Aunt Flow. Crimson Tide. Red Sea. The Rag. TOM (time of the month).
You can give it any name you want; there are plenty of them. It’s inevitable. It’s going to happen. You might not want to think about it but it doesn’t make it go away. You can prepare all you want but you’ll never know when or where this event will take place. If you have a daughter, she is going to start menstruating one day; the inaugural event I’ve secretly wished for my daughters to miraculously be with their mothers during this time. Well, it didn’t happen that way.
I can see the headline now: Dad Takes Daughter to Urgent Care for Cramps. And that’s exactly what I did. She’s complained about stomach problems in the past, but typically after eating junk food, washed down by more junk food, and has decided junk food for dessert is a swell idea. She was lying flat on her back on the couch, it was early Saturday morning and she was crying. This time was different; the pain was different; her cries were different. She needed me.
From the couch to the car to urgent care, I carried her, all 82.2 pounds of her. We were able to see the doctor pretty quickly and he quickly ordered a urinalysis and x-ray after giving her some pain meds. After the test and x-ray came back, he ordered blood-work as a precaution, but determined that it appeared she was simply having really bad cramps, the beginning of a young girl about to start menstruation. Any type of pain sucks, but what really sucks is new pain; pain you’re unfamiliar with. It’s harder to manage, and it’s very difficult for me, a dad, to relate to this specific kind.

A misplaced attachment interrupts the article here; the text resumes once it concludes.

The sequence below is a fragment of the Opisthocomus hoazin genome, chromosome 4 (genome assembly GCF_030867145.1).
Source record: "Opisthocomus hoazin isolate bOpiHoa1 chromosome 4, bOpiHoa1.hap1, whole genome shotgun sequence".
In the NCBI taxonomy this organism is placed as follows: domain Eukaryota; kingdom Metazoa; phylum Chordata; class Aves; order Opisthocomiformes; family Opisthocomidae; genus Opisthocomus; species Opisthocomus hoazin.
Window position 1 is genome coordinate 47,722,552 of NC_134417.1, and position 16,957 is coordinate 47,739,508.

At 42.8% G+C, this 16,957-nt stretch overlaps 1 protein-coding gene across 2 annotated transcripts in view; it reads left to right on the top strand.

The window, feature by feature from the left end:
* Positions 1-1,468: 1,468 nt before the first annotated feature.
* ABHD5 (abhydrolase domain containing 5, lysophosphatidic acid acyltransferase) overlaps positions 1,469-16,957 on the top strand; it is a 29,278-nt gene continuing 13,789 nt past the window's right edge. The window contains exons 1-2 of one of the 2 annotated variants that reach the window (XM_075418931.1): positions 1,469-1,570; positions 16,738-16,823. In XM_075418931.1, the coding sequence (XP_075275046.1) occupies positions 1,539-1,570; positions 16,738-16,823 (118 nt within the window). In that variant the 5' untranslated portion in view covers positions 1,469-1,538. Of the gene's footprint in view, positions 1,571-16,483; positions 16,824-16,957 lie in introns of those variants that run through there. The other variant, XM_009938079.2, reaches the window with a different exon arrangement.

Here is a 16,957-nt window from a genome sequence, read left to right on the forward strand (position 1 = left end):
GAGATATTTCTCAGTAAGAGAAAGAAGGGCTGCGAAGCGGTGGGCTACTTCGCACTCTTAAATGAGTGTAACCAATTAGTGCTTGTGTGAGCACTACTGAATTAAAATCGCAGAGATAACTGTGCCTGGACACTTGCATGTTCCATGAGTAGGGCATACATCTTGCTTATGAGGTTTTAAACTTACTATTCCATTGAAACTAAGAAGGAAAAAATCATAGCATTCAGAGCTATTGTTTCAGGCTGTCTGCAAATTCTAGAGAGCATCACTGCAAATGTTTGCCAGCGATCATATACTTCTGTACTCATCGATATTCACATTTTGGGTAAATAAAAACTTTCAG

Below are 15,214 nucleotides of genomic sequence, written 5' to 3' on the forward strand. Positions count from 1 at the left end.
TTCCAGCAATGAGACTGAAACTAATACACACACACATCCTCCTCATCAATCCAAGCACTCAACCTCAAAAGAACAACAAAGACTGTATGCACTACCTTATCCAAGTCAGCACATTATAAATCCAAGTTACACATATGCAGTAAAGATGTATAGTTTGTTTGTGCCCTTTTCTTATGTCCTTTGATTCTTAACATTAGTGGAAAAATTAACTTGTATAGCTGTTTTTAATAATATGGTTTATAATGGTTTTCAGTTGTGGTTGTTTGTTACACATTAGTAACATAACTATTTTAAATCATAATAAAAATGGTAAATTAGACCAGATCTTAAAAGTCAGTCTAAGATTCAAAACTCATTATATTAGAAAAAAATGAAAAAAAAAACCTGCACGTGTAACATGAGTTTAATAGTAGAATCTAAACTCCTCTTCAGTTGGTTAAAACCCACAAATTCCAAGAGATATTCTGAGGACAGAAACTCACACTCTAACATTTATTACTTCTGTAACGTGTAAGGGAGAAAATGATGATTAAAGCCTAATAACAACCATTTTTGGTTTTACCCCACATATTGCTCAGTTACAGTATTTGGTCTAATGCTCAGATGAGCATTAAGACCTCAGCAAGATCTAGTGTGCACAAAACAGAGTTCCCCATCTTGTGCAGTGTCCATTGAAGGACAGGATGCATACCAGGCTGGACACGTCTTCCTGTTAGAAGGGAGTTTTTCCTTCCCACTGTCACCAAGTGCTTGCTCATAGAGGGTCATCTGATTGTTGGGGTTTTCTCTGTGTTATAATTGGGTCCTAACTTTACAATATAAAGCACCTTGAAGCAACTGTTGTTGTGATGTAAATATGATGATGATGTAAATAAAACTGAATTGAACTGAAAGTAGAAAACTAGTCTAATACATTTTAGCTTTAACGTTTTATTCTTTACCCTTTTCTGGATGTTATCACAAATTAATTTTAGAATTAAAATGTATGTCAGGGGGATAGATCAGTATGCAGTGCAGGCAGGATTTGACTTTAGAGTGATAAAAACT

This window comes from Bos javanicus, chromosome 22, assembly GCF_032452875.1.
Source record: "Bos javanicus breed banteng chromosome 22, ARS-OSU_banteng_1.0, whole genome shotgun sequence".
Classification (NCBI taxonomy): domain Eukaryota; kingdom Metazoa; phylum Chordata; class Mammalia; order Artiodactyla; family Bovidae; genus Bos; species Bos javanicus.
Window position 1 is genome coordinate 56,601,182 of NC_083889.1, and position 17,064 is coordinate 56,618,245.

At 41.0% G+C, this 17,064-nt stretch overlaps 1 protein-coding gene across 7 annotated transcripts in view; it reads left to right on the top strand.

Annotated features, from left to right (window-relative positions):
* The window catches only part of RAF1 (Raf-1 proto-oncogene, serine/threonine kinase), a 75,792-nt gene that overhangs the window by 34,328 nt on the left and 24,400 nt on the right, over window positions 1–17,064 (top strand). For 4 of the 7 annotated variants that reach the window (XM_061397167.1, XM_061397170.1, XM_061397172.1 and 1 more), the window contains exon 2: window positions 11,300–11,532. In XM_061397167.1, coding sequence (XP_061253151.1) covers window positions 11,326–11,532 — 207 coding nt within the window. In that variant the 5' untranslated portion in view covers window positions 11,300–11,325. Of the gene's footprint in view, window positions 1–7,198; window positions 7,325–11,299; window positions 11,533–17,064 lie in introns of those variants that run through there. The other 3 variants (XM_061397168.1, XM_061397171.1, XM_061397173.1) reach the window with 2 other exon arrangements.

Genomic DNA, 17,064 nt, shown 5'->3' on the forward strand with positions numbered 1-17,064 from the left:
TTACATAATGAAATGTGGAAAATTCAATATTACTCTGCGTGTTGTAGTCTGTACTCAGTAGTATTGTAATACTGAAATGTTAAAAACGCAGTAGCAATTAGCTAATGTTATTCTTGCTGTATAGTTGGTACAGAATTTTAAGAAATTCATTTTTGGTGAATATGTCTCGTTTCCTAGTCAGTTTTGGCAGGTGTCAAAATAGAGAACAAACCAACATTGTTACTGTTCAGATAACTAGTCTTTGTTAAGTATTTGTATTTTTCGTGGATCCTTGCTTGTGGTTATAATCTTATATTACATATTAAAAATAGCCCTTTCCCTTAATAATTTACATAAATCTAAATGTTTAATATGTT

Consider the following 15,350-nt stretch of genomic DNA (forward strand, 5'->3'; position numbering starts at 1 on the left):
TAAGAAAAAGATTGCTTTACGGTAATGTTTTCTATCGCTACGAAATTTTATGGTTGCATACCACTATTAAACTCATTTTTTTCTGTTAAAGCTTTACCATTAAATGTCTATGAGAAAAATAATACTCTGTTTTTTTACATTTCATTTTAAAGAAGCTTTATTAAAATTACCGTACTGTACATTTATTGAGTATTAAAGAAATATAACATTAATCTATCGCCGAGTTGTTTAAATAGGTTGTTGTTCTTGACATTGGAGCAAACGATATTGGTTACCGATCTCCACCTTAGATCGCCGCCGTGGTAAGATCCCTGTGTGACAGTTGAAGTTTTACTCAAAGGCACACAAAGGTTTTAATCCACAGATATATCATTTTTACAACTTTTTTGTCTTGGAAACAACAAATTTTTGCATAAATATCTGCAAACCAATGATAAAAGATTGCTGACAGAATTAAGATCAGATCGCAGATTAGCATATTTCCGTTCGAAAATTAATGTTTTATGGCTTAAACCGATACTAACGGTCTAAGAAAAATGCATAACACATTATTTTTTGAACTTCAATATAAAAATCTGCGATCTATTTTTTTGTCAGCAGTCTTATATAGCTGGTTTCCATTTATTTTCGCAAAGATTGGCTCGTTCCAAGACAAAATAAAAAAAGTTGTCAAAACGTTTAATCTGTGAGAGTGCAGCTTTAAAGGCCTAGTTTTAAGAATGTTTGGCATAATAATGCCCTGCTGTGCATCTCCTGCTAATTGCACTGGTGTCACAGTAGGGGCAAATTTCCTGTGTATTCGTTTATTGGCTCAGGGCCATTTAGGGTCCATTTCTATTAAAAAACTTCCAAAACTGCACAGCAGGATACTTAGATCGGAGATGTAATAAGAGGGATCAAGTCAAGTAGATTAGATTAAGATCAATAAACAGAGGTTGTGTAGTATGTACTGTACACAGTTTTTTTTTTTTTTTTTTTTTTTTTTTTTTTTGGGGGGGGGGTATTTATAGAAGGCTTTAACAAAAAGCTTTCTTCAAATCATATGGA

Gen looked up at me after the doctor left the room and said, “Dad,” with her hand making a circular motion above her pelvis, “is he going to check any of my business down here?” I responded, “I don’t know Kiddo, but doctors will do everything they need to make sure you’re okay. Sometimes we have to let them get all up in our business. Trust me, they’ve seen worse.”
She laughed, and quickly realised laughing is too painful. Olive chimes in with her two cents, “Well my tummy hurt one time really bad but I didn’t cry,” which made us both laugh; the little turd.
After a needle poke and blood into a few vials, we were released and on our way home. The words we were about to share, both in humour and in all seriousness, were impossible to script. I felt like a mom from her candid words, things that I know some dads might cringe at, but in my heart, I was having a party inside. This was the moment I’ve been waiting for. Not the moment of getting her period, hell no, I want both of my daughters to stay little forever. It was the moment that my fear was replaced with confidence in our ability to communicate as she gets older. All those times I’ve told her, “You can tell me anything,” was happening right now, live.
As she lay down on her bed and I went in to check on her. She complained about mild cramping, but it seemed to be going away. I asked her, “Do we need to go get some tampons,” and she responded, almost with a little excitement, “Yes, and my mum told me what brand to get!” I walked into the living room and I was thinking if I should Google “World’s Smallest Tampon,” but started thinking I was going to have to show her how to do something I’ve never done before; something with zero years of experience.